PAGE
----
Might employers pay their employees' wages in bitcoins in the near future? Undoubtably, Bitcoin enthusiasts may soon be asking their general counsel this question. In a recent Q&A on Thomson Reuters' Corporate Counsel blog, David Prather commented on this question.

Prather noted that the federal Fair Labor Standards Act (FLSA) is the guiding standard for employee compensation, which requires employers to pay a minimum weekly standard wage. While meals and lodging or fair market value of facilities may be considered part of a wage under certain circumstances, the FLSA does not currently permit other forms of payment or currency to be considered as part of the minimum weekly wage. Second, state laws frequently have similar minimum pay and currency requirements.

But the question of whether bitcoins may be paid out for wages beyond the minimum weekly standard wage is still unanswered. Employers and employees may soon have the opportunity to consider Bitcoin as a payment option.

7. What does the I.R.S. have to say about Bitcoin?

This year, the Internal Revenue Services released guidance, Notice 2014-21, that treats bitcoins as property with all the corresponding federal tax implications. Public comments on the guidance ranged from the incredulous to the practical.

From a compensation standpoint, employees who are paid with bitcoins are subject to federal income tax withholding and payroll taxes. Employers must also report income paid in bitcoins. Similarly, Bitcoin payments to independent contractors and other service providers are taxable and self-employment tax rules apply.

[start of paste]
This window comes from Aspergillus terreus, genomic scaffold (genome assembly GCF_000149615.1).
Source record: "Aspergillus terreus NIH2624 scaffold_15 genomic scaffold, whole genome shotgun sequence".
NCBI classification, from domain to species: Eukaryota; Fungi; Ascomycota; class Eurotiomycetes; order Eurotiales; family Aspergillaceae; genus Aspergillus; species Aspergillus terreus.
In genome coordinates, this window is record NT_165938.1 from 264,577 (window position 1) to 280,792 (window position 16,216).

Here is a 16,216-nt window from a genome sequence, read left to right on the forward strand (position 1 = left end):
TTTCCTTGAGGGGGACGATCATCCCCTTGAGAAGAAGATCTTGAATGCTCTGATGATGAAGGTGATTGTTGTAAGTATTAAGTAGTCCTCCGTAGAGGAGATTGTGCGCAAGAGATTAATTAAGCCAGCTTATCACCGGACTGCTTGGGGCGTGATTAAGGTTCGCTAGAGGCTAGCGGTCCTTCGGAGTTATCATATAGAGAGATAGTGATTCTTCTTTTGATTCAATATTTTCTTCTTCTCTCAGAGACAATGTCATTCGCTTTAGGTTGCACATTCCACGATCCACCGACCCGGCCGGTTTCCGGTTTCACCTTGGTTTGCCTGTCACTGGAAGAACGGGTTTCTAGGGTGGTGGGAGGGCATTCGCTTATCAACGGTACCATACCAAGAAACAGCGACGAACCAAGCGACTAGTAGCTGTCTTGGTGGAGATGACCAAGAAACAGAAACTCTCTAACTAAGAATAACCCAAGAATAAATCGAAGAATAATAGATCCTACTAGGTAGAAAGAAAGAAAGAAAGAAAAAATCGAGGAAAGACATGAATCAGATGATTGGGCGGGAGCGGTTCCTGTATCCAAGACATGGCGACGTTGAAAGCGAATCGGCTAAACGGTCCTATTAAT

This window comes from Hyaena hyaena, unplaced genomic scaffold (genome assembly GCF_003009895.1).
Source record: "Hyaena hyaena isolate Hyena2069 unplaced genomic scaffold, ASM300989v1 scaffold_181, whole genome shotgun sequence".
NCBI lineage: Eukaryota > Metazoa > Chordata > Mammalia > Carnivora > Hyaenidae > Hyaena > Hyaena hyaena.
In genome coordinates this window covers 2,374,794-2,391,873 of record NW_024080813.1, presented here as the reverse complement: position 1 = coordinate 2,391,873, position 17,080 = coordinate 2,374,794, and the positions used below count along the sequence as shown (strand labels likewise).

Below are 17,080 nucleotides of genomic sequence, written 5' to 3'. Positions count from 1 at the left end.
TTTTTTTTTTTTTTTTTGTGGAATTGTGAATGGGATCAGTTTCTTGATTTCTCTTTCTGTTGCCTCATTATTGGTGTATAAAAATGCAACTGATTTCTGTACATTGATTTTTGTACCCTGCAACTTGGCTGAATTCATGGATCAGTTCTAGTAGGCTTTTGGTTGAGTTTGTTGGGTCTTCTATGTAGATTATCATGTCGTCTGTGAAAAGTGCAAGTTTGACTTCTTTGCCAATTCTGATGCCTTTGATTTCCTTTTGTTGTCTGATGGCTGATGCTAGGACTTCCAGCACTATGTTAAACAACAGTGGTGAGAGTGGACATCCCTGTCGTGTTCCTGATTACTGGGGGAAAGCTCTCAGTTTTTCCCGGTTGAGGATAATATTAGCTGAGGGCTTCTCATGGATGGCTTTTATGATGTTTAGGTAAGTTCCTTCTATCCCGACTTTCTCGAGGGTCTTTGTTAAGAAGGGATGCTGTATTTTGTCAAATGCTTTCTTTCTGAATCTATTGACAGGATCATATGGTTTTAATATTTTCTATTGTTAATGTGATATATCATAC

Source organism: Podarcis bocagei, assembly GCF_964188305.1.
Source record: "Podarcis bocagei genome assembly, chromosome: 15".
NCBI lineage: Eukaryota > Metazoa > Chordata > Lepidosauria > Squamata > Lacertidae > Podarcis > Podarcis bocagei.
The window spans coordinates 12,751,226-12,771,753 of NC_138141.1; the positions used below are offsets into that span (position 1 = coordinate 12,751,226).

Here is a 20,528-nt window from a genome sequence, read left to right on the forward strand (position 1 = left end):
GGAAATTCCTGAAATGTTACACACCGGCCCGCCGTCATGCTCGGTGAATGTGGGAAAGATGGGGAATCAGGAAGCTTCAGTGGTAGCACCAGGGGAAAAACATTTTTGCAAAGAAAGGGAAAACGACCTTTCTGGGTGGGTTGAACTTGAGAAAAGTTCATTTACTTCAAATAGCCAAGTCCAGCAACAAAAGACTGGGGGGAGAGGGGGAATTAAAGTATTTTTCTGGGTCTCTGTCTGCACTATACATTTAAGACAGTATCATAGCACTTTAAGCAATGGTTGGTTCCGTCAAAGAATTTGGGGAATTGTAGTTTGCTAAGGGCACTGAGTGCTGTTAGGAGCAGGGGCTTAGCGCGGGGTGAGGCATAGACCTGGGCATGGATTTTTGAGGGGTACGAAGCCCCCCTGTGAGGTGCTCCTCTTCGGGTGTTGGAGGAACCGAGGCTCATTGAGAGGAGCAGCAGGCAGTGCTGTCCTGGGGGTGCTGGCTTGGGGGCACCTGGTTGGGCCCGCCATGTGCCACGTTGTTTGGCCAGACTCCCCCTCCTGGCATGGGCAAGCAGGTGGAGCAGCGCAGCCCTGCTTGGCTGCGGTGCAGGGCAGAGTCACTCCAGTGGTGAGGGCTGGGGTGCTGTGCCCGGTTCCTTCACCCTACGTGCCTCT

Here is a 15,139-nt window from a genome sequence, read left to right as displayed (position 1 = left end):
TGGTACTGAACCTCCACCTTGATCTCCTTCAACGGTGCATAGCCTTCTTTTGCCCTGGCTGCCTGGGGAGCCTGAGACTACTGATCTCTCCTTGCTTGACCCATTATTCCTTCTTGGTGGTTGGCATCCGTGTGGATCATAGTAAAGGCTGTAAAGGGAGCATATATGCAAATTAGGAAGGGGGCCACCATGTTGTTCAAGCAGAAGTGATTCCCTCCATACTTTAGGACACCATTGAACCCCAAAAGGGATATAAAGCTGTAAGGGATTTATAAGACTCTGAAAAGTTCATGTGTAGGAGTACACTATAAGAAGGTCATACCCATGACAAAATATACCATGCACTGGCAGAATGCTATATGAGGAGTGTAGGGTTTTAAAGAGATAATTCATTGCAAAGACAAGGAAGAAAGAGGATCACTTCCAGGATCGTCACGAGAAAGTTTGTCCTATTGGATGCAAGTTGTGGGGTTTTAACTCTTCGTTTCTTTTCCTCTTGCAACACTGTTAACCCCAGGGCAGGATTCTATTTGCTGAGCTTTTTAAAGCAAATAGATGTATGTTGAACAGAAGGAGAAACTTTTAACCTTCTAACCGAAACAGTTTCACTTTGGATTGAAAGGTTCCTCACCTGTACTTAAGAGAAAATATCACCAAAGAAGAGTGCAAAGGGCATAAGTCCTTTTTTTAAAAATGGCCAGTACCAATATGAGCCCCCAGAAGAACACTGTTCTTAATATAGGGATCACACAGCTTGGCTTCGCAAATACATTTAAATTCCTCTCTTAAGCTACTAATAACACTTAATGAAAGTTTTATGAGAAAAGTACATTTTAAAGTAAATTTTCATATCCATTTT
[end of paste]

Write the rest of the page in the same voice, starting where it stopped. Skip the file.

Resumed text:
8. Federal regulators and Bitcoin

Along with the I.R.S. guidance and the DOJ's pursuit of Silk Road actors, other federal agencies have taken steps to define and regulate Bitcoin. Among the first was the U.S. Treasury's Financial Crimes Enforcement Network (FinCEN) in March 2013. FinCEN's guidance advised that virtual currency exchanges would be considered "money transmitters" with record-keeping and recording obligations as required by existing anti-money laundering regulations. And exchanges that allowed users to buy or sell bitcoins in exchange for real currency would be required to file as money services businesses. Since then, FinCEN has issued more clarifying guidance on Bitcoin and has pursued enforcement action for failure to comply with its regulations in at least one case.

The Securities and Exchange Commission has also taken a corner on Bitcoin in a ruling that any investment in securities in the United States is subject to the SEC's regulation regardless of whether the investment is in U.S. dollars or virtual currency. To that end, the SEC has exercised jurisdiction in a Bitcoin Ponzi scheme. FINRA has also issued an investor alert on the "significant risks" of Bitcoin investments.